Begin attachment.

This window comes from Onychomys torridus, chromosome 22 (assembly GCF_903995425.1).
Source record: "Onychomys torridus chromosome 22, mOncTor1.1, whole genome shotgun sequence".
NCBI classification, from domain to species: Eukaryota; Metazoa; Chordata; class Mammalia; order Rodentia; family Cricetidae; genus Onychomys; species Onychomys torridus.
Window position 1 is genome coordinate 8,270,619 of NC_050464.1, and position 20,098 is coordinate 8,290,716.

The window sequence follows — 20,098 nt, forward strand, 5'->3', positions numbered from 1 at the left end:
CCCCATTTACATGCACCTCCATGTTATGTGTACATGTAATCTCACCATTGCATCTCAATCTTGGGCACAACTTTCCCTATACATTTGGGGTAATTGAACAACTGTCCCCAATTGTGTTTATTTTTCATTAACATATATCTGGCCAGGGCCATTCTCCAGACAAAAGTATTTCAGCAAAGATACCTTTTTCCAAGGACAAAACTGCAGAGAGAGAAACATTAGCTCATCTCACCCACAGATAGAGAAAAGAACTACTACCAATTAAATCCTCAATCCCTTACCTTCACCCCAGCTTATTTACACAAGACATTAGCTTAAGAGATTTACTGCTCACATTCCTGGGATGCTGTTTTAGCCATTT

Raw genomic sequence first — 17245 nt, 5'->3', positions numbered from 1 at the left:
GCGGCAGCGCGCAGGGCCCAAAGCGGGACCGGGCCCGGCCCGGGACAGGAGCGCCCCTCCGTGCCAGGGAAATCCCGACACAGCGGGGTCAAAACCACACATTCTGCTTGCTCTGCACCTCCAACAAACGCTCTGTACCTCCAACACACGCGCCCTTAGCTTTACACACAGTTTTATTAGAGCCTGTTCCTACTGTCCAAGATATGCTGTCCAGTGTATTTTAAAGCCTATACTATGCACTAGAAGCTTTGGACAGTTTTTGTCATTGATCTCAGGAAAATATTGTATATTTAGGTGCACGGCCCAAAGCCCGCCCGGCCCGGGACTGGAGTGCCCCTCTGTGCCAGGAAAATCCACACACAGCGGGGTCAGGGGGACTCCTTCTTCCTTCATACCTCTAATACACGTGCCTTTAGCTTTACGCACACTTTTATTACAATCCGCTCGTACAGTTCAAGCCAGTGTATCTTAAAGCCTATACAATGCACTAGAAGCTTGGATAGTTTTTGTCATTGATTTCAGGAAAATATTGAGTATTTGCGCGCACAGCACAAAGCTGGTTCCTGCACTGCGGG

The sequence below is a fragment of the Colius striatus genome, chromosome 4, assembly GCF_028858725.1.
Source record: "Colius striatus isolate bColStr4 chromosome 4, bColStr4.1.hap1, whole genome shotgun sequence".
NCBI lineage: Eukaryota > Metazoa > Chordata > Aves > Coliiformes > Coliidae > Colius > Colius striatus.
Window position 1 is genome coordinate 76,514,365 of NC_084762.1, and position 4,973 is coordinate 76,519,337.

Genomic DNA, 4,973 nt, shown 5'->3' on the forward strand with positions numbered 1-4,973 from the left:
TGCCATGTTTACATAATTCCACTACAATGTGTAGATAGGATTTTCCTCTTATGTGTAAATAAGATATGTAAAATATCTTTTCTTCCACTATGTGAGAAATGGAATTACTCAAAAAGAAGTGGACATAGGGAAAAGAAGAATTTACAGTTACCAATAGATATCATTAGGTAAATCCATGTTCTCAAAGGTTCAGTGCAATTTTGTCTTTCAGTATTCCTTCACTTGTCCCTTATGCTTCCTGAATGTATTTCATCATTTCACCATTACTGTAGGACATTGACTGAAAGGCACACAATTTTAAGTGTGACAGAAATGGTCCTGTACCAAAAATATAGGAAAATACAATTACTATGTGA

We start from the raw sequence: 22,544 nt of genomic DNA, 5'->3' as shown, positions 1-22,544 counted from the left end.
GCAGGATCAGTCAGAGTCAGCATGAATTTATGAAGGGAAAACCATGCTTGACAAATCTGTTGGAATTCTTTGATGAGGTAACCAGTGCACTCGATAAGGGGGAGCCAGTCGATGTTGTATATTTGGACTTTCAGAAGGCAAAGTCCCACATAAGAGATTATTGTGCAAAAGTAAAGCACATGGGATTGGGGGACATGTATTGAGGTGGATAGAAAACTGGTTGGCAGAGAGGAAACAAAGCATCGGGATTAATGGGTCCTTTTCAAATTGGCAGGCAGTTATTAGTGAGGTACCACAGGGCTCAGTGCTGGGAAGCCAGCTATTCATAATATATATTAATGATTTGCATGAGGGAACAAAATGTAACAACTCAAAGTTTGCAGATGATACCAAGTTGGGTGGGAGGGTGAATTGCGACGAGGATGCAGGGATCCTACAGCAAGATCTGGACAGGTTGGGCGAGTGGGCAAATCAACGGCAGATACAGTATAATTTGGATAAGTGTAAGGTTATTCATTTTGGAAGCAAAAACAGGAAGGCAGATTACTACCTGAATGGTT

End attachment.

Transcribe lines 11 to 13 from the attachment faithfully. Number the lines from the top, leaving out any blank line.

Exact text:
NCBI lineage: Eukaryota > Metazoa > Chordata > Aves > Coliiformes > Coliidae > Colius > Colius striatus.
Window position 1 is genome coordinate 76,514,365 of NC_084762.1, and position 4,973 is coordinate 76,519,337.

Genomic DNA, 4,973 nt, shown 5'->3' on the forward strand with positions numbered 1-4,973 from the left: